Tuesday, August 02, 2005

ragnarok and roll

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One of the coolest projects we're doing this year is a series of books for Ragnarok, the MMORPG game that has taken the Philippines by storm - plus a number of other secret projects for other great online games held by Level Up! (exclamation point theirs, though it is really all very exciting).

As an old school RPGer myself, I am amazed and delighted at the sense of community fostered by these games. You can walk into any internet cafe and find players, ages 10 - 40, communicating with their guildmates, party members and compatriots in other places across the country. I am also floored by how the mass market has embraced the game - and the very concept of online gaming (with internet play cards as low as P10 for a few hours, few cannot afford it). When you venture into the online worlds, maps and agits hosted by various servers with names like Chaos, Fenrir, Loki and Isis you'll find sprite avatars talking in Filipino as they form adventuring companies to bash beasties and get more powerful - who needs English? With Level Up! making big efforts to balance the desire of people to play forever (via their Ragna Cum Laude and other programs), Ragnarok offers an alternative to mindless TV viewing (or, as I channel my mother, "drugs" LOL).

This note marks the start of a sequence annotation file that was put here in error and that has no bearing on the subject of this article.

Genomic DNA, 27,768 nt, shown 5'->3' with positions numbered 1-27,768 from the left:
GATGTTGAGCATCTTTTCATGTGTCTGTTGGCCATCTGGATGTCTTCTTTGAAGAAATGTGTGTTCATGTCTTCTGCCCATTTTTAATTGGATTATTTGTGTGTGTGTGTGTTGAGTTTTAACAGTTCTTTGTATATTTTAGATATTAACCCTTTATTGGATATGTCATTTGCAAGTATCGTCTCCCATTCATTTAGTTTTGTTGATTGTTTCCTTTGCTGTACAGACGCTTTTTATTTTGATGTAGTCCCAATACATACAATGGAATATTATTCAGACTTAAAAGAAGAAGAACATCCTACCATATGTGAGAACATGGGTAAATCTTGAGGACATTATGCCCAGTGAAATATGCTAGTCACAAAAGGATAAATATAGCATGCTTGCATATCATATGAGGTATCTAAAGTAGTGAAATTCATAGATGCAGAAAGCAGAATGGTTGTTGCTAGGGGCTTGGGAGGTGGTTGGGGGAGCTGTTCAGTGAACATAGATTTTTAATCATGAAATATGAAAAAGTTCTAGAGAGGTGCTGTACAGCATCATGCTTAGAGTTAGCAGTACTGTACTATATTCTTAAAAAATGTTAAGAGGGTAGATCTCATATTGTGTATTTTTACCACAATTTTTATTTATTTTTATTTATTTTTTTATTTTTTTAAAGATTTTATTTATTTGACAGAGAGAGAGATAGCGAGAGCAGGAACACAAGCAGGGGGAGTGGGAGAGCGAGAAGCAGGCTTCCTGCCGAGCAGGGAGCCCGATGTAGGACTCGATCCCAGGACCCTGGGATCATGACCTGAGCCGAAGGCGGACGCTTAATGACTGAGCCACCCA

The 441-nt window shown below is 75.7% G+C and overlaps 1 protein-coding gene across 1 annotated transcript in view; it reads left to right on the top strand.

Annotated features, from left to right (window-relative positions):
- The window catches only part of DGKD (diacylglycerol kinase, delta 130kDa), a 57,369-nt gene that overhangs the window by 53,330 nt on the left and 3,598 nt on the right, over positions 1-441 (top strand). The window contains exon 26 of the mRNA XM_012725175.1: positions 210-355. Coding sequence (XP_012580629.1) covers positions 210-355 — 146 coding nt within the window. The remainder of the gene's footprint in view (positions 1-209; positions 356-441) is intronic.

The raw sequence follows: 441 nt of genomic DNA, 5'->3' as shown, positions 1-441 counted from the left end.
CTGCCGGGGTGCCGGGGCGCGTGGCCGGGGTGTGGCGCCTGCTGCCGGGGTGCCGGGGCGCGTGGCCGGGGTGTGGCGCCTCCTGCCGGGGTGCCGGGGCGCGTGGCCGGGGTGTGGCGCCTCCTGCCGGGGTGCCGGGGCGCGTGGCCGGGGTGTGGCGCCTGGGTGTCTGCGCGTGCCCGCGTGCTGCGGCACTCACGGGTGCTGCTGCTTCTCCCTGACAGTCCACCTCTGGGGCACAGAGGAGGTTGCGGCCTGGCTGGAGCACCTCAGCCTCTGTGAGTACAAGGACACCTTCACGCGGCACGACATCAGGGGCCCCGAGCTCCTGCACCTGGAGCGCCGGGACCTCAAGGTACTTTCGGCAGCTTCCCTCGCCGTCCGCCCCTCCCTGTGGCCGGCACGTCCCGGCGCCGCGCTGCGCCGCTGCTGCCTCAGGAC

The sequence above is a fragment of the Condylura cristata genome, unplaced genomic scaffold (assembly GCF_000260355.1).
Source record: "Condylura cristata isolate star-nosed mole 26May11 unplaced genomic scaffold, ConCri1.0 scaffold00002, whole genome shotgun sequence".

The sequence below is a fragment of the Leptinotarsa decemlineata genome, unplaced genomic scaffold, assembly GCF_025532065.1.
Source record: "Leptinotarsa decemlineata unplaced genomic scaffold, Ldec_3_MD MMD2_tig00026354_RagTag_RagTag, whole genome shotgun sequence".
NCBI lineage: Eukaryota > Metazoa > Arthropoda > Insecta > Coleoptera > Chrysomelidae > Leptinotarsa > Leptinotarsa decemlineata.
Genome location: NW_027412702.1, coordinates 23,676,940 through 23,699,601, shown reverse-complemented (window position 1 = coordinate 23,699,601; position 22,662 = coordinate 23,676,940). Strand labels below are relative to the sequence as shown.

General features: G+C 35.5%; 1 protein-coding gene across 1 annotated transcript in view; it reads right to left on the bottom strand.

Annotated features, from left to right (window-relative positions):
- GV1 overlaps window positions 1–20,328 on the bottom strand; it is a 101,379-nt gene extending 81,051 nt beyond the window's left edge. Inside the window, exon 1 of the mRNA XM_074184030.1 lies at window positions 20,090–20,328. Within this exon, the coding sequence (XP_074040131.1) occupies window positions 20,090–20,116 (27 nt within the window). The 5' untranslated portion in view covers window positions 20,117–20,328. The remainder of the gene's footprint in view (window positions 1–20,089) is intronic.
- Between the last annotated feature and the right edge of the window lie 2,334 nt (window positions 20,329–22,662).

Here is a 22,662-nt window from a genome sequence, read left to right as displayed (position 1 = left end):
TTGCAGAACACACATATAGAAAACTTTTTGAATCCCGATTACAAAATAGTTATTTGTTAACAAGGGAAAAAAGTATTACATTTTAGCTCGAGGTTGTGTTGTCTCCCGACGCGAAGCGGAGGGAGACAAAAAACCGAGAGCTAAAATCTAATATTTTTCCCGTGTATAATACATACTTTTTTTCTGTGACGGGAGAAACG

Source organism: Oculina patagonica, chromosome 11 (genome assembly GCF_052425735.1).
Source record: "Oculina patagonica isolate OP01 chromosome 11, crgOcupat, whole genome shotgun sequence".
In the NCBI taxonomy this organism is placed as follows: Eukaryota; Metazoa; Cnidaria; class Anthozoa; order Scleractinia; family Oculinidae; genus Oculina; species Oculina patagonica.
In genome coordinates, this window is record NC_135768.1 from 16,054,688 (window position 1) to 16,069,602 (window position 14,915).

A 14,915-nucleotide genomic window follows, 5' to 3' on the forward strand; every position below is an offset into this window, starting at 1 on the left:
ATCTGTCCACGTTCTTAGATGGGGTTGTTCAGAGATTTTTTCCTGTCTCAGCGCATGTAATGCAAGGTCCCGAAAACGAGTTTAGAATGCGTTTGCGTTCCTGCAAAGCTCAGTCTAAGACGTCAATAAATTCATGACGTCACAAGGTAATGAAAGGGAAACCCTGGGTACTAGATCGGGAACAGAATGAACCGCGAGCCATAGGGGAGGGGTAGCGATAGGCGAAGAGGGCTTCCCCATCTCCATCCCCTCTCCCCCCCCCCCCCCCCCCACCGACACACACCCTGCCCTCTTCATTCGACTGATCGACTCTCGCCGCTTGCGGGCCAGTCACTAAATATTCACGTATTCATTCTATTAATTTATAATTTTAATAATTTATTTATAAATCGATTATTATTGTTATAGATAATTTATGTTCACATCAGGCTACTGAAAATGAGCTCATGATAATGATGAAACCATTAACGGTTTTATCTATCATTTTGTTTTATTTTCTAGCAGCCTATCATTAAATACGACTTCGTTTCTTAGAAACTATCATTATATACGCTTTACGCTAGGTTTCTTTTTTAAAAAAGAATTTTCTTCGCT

It has become an escape, a fantastic escape in the sense of "fantasy", for a horde of players (and it is a huge number, giving Level Up! commensurate earnings last year) - and fantasy is (nearly) always good with me (yes, even "Mulawin", which enraptured Sage for a while).

In the end, what matters to me is that imagination is given expression. I believe in games, I really do. They've helped my mind grow by extending my reach beyond the visible boundaries of everyday life, beyond what I can see, beyond where I am. They have triggered stories and plays that I've written down, published, won awards or became animated reality. Everyone should play a few board games or card games or online games. Get with the program.

Games are cool. Which is why helping the people who make games fun and accessible to more people is a no-brainer.

And, of course, I get to play everything for free.


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